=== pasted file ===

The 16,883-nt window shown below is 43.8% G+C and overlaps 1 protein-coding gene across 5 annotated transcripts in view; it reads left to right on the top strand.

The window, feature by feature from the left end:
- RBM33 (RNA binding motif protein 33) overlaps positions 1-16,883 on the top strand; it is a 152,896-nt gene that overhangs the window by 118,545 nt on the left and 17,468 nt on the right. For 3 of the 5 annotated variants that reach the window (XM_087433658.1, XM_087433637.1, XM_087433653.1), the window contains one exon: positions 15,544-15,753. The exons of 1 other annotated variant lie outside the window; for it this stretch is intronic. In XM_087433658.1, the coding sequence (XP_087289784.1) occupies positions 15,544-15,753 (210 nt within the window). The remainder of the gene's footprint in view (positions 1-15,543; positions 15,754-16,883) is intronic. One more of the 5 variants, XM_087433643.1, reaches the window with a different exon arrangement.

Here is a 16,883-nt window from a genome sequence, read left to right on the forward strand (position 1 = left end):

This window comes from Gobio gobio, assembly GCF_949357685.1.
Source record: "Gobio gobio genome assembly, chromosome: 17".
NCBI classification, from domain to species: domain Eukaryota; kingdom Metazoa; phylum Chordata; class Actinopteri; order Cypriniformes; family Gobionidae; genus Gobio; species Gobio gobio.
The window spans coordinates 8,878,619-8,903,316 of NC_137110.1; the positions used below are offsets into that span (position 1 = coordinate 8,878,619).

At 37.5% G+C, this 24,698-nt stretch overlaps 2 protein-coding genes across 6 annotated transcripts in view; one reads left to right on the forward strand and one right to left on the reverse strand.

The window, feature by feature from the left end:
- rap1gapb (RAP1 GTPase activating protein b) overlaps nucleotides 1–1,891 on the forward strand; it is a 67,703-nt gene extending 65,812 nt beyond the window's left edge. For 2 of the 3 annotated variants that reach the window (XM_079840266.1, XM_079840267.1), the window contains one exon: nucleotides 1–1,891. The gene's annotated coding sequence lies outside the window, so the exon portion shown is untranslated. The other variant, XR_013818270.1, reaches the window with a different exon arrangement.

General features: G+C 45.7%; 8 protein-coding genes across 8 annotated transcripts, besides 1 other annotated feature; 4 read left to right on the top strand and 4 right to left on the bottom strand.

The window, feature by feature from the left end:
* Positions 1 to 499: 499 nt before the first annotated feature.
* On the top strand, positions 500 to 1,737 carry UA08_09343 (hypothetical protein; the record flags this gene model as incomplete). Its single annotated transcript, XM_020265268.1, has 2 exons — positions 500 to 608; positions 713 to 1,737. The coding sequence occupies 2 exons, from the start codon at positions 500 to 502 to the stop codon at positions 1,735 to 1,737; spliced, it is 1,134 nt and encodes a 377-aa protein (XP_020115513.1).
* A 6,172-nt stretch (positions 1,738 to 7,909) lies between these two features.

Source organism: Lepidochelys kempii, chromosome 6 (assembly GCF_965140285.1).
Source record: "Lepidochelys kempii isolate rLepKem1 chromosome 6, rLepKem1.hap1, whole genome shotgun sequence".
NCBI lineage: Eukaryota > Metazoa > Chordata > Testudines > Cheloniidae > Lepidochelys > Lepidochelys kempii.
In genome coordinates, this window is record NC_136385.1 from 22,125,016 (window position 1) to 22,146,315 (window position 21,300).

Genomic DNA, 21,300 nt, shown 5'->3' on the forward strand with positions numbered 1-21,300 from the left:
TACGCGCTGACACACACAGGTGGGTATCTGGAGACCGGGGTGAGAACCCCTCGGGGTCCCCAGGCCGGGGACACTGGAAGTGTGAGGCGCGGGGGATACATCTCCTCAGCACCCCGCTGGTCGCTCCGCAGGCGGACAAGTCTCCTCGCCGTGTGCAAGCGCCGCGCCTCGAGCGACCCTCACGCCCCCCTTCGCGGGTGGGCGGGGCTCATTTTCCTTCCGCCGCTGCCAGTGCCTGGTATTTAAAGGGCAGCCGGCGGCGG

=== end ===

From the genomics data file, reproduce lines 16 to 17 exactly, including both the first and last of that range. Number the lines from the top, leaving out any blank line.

* A 6,172-nt stretch (positions 1,738 to 7,909) lies between these two features.

Source organism: Lepidochelys kempii, chromosome 6 (assembly GCF_965140285.1).